Recipe Review

Straight Up: Will You Help Save the Daiquiri?

updated May 3, 2019
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(Image credit: Apartment Therapy)

A tart, cool thirst-quencher that merges the rich warmth of rum with the zippy tang of lime, the Daiquiri is the perfect cocktail to put even the most office cubicle-weary of us in an island mood.

But sadly this sultry, storied favorite of both JFK and Ernest Hemingway is well on its way to becoming an endangered species: The Daiquiri needs your help.

This is the message of the “Save the Daiquiri” website, created last year by Rhum Clément (the company will also be presenting an event of the same name at Tales of the Cocktail in New Orleans in July). Filled with luscious photos, recipes, and bits of cocktail lore, the site aims to reignite the public’s passion for this near-forgotten frosty drink.

But wait – let’s back up a bit. The Daiquiri endangered? They’re everywhere – aren’t they? Well, yes and no.

Much like the Margarita, the Daiquiri is a cocktail that at some point split off in two very different directions: First there was the classic – a simple variation on the sour, combining rum, lime juice, and sugar, served straight up. Then there was its frozen incarnation: a refreshing blend of rum, pulverized ice, and lime, often pureed together with fresh fruit. But then, somewhere along the way, the Daiquiri suffered an identity crisis, morphing into a slushy, artificially-flavored drink with a rummy kick.

This, dear readers, is why the long-suffering Daiquiri needs your help.

(Image credit: Apartment Therapy)

Like most cocktail nativity stories, the origins of the Daiquiri are a matter of some debate. According to one account, the classic formula was first stumbled upon in Cuba in 1905 by American mining engineer, Jennings Cox, who improvised after he ran out of gin while making sours for guests. Another (less likely) story has the cocktail being first concocted for purely medicinal purposes – as a cure for malaria. But, as many have pointed out, the simple ingredients rum, cane sugar, and lime have been a staple of Cuban drinks for generations. However trampled, the Daiquiri is a survivor with deep and hardy roots.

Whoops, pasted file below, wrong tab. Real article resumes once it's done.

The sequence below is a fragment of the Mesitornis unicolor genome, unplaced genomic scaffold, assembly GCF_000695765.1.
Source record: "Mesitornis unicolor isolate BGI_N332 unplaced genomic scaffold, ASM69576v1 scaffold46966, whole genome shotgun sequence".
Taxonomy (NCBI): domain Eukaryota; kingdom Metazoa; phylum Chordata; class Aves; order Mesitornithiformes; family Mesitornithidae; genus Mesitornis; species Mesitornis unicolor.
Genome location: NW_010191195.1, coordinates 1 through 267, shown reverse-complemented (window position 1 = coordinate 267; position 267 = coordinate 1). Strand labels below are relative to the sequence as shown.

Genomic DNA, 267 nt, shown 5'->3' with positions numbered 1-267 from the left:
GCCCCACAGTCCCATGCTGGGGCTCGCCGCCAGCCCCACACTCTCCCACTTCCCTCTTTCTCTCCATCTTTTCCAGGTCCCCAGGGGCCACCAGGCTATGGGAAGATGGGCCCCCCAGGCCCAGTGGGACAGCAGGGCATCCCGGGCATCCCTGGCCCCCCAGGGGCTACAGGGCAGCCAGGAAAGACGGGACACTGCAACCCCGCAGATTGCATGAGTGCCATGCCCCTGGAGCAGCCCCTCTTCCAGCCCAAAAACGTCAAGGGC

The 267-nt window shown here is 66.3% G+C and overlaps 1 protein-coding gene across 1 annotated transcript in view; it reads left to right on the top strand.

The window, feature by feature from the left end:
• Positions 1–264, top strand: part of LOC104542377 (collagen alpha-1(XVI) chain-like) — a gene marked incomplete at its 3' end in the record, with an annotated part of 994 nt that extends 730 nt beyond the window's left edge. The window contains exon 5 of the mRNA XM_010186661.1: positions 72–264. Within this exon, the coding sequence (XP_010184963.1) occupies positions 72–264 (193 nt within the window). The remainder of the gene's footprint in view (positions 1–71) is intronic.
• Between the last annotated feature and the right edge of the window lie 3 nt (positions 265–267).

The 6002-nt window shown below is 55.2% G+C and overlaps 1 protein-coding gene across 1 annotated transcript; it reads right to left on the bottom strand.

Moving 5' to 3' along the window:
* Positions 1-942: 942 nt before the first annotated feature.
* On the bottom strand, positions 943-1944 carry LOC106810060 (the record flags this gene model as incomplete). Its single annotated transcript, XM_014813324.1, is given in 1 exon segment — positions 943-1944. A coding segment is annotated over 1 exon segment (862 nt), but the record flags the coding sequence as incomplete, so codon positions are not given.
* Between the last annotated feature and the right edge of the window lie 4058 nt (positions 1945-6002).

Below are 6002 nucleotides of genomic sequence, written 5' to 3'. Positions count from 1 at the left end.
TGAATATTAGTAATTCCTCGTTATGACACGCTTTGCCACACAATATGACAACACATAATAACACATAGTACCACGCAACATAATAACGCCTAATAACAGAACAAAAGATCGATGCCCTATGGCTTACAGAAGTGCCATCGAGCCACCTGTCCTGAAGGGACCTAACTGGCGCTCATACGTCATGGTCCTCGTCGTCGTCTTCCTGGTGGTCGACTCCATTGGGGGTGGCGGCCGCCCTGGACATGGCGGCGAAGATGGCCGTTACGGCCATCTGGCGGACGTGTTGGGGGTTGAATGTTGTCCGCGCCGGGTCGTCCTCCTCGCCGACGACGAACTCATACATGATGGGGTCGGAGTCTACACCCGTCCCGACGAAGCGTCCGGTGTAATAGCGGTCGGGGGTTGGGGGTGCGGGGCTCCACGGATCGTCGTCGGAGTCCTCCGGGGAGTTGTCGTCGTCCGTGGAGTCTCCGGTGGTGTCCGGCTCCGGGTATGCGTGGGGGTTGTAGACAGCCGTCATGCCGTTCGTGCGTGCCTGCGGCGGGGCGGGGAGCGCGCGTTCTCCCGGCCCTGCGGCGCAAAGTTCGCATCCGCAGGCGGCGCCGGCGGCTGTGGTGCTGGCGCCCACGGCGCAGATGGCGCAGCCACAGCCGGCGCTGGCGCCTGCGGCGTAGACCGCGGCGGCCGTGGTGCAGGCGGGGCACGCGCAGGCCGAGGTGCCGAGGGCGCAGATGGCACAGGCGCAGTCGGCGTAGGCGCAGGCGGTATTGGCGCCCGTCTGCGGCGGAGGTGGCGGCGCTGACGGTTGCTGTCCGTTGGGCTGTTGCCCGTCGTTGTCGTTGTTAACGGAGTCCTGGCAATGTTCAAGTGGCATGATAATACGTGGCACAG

Classic Daiquiri
makes one cocktail

2 ounces light rum
1/2 ounce simple syrup
1 ounce fresh lime juice

Combine all ingredients in a cocktail shaker over ice. Shake and strain into a cocktail glass.

[Some recipe variations on the “Save the Daiquiri” site include the Apple Blossom (rum, apple liquor, lemon juice, and simple syrup), and the Hemingway (rum, maraschino liqueur, lime juice, and grapefruit juice), and a few tasty-looking others.]

Frozen? Classic? Tell us your take on the Daiquiri.

(Images: Nora Maynard)